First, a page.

Day 288 Day Trip to Lundy Island

Tuesday 17 May 2016

A circular walk around Lundy

7 miles

Harcourt hotel, Ilfracombe

“Verity” in all her glory on the Ilfracombe Quay
I caught the Ms Oldenberg from Ilfracombe Quay, along with 207 other passengers; it was a busy crossing today. It started raining as we were boarding the boat and there wasn’t enough room for everyone to get shelter. I managed to find a spot to stand for 2 hours. Fortunately the sea was calm. 

the MS Oldenberg with Hillsborough across the bay
I had about 4 hours on Lundy and resolved to walk a circuit, just not quite all the way to the North tip. There was plenty of wild life to see, although I didn’t have binoculars. It was just nice to walk around this fairly remote, barren island and admire its beauty. 

Lundy’s east coast
I had taken a picnic and I sat on the granite cliffs above Gannet Bay to eat it, while watching a seal playing below me. A great spot, but no gannets as they left their rock when the Northern lighthouse was built (it was noisy) and never returned. 

Gannet Bay and Gannet Rock – a nice spot for a picnic
The West coast was the most dramatic and it was here that there were puffins to be seen, along with other Auks. Lund-ey is Norse for Puffin Island.

Lundy’s west coast
another wonderful granite rock formation
I did climb up the old lighthouse, the first of 3 on the island. This one was decommissioned because it was too tall and so the light was often above the cloud. Today I could see the whole island from the top, although it was too cloudy to see Devon or South Wales. 

Beacon Hill Lighthouse (too tall)
looking all the way to the north of Lundy from Beacon Hill not far from the South West Point
At the SW tip was an Anthony Gormley sculpture, Daze IV, which has been there for a year and will soon be removed. It was located here to symbolise the point where the Bristol Channel meets the Atlantic Ocean.

Daze IV by Anthony Gormley
I finished my trip with a half pint of Lundy Landmark in the Marisco Tavern. This great little pub is the heart of the small village. There are plenty of holiday properties to rent on Lundy and I half wished I was staying.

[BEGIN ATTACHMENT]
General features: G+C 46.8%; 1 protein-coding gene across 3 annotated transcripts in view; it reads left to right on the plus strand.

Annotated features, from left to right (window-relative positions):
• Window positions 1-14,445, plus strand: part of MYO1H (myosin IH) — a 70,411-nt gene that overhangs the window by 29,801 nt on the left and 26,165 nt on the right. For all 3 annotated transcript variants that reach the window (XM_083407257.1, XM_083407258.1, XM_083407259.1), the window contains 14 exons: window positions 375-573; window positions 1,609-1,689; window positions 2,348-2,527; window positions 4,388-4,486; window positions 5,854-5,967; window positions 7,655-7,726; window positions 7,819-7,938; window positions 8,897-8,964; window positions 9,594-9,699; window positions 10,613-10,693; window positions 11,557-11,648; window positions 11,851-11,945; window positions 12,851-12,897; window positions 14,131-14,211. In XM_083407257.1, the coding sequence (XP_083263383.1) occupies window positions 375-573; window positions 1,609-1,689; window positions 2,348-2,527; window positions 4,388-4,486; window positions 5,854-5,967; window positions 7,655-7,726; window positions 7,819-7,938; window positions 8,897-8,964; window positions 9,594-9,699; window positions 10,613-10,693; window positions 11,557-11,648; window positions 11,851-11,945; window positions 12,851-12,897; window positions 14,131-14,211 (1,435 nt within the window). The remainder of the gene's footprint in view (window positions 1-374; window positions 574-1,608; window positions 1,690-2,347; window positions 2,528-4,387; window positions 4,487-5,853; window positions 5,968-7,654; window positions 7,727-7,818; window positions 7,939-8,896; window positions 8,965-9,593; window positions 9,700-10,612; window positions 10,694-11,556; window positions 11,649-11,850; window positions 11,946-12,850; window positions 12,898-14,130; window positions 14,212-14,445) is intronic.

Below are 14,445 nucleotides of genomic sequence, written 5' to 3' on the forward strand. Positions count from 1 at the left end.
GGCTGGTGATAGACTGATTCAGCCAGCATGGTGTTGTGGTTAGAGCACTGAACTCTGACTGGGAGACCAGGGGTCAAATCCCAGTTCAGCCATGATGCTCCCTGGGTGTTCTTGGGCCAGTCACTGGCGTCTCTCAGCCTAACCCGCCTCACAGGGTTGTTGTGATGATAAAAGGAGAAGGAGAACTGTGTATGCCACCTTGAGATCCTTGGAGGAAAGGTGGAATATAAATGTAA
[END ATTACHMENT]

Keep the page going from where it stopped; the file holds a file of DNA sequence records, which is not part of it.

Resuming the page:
inside the Marisco Tavern
The Village
Another 2 hour boat ride back to Ilfracombe and I was exhausted. The bosun invited me back to the ship later for a drink (probably because I was at least 20 years younger than all the other passengers) but I thought it probably unwise. Besides, I was too tired to socialise. 

the MS Oldenberg at The Landing Beach in the South East
List of wildlife seen: gulls, puffins, guillemots, razorbills, cormorants, fulmars, wheatears, skylarks, pigeons, swallows, kestrel, seals, feral goats, highland cows(?), sheep, Lundy ponies, sika deer.

lots of feral goats on Lundy

3 thoughts on “Day 288 Day Trip to Lundy Island

  1. Donna Munday May 19, 2016 / 1:16 am

    Luc is that a road or a walking path down to the Landing Beach? It looks spectacular!
    Loving the idea of the feral goats! Have you ever been to Les Linderets in France? Skiing village but also a summer destination. The goats roam wild in the main street, and if you eat outside they will come up to your table and try to steal your food. Excellent goaty activity!

    Like

  2. Chris Frazer May 19, 2016 / 3:24 am

    A lovely day enjoying the peace, tranquility and solitude of Lundy…..cannot for the life of me think why you did not take that poor, lonely sailor up on his offer of a drink!! Be safe. On on Juice on on.

    Like

  3. jstumm May 19, 2016 / 7:14 pm

    Puffins, am seriously thinking about puffin socks now. I wonder if i can get a pair for Evelyn (or me)?! What fantastic scenery in the last couple of days. Am certainly feeling homesick now…

    Like

Leave a Reply

Fill in your details below or click an icon to log in:

WordPress.com Logo

You are commenting using your WordPress.com account. Log Out /  Change )

Google+ photo

You are commenting using your Google+ account. Log Out /  Change )

Twitter picture

You are commenting using your Twitter account. Log Out /  Change )

Facebook photo

You are commenting using your Facebook account. Log Out /  Change )

w

Connecting to %s